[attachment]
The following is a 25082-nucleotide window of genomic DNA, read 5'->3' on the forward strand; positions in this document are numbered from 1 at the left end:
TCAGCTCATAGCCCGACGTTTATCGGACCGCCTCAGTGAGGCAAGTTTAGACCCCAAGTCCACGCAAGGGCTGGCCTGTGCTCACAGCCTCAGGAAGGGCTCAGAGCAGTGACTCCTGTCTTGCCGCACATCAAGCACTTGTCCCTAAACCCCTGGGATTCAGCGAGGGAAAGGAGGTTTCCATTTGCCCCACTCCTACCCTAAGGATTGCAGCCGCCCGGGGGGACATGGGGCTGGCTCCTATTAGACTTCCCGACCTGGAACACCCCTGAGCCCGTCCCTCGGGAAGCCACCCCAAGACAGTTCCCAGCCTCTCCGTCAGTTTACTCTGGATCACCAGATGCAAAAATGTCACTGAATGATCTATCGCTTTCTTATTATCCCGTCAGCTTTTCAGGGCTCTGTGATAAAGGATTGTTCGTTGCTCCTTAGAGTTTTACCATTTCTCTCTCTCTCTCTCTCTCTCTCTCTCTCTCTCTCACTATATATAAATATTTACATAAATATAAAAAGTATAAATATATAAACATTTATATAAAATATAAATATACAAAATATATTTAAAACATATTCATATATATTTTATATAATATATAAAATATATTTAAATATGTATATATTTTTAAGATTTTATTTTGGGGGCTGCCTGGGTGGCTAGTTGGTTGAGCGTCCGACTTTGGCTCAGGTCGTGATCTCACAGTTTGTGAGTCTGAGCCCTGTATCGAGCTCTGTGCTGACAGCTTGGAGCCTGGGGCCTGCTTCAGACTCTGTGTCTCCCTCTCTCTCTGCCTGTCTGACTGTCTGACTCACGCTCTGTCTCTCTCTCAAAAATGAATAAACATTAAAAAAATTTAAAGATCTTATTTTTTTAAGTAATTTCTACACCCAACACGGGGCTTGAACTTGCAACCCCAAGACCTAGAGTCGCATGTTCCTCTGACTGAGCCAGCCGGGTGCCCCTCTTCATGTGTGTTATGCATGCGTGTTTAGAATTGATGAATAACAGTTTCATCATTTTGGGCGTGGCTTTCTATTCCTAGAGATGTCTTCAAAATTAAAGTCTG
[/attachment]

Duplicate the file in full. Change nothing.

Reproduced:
The following is a 25082-nucleotide window of genomic DNA, read 5'->3' on the forward strand; positions in this document are numbered from 1 at the left end:
TCAGCTCATAGCCCGACGTTTATCGGACCGCCTCAGTGAGGCAAGTTTAGACCCCAAGTCCACGCAAGGGCTGGCCTGTGCTCACAGCCTCAGGAAGGGCTCAGAGCAGTGACTCCTGTCTTGCCGCACATCAAGCACTTGTCCCTAAACCCCTGGGATTCAGCGAGGGAAAGGAGGTTTCCATTTGCCCCACTCCTACCCTAAGGATTGCAGCCGCCCGGGGGGACATGGGGCTGGCTCCTATTAGACTTCCCGACCTGGAACACCCCTGAGCCCGTCCCTCGGGAAGCCACCCCAAGACAGTTCCCAGCCTCTCCGTCAGTTTACTCTGGATCACCAGATGCAAAAATGTCACTGAATGATCTATCGCTTTCTTATTATCCCGTCAGCTTTTCAGGGCTCTGTGATAAAGGATTGTTCGTTGCTCCTTAGAGTTTTACCATTTCTCTCTCTCTCTCTCTCTCTCTCTCTCTCTCTCTCACTATATATAAATATTTACATAAATATAAAAAGTATAAATATATAAACATTTATATAAAATATAAATATACAAAATATATTTAAAACATATTCATATATATTTTATATAATATATAAAATATATTTAAATATGTATATATTTTTAAGATTTTATTTTGGGGGCTGCCTGGGTGGCTAGTTGGTTGAGCGTCCGACTTTGGCTCAGGTCGTGATCTCACAGTTTGTGAGTCTGAGCCCTGTATCGAGCTCTGTGCTGACAGCTTGGAGCCTGGGGCCTGCTTCAGACTCTGTGTCTCCCTCTCTCTCTGCCTGTCTGACTGTCTGACTCACGCTCTGTCTCTCTCTCAAAAATGAATAAACATTAAAAAAATTTAAAGATCTTATTTTTTTAAGTAATTTCTACACCCAACACGGGGCTTGAACTTGCAACCCCAAGACCTAGAGTCGCATGTTCCTCTGACTGAGCCAGCCGGGTGCCCCTCTTCATGTGTGTTATGCATGCGTGTTTAGAATTGATGAATAACAGTTTCATCATTTTGGGCGTGGCTTTCTATTCCTAGAGATGTCTTCAAAATTAAAGTCTG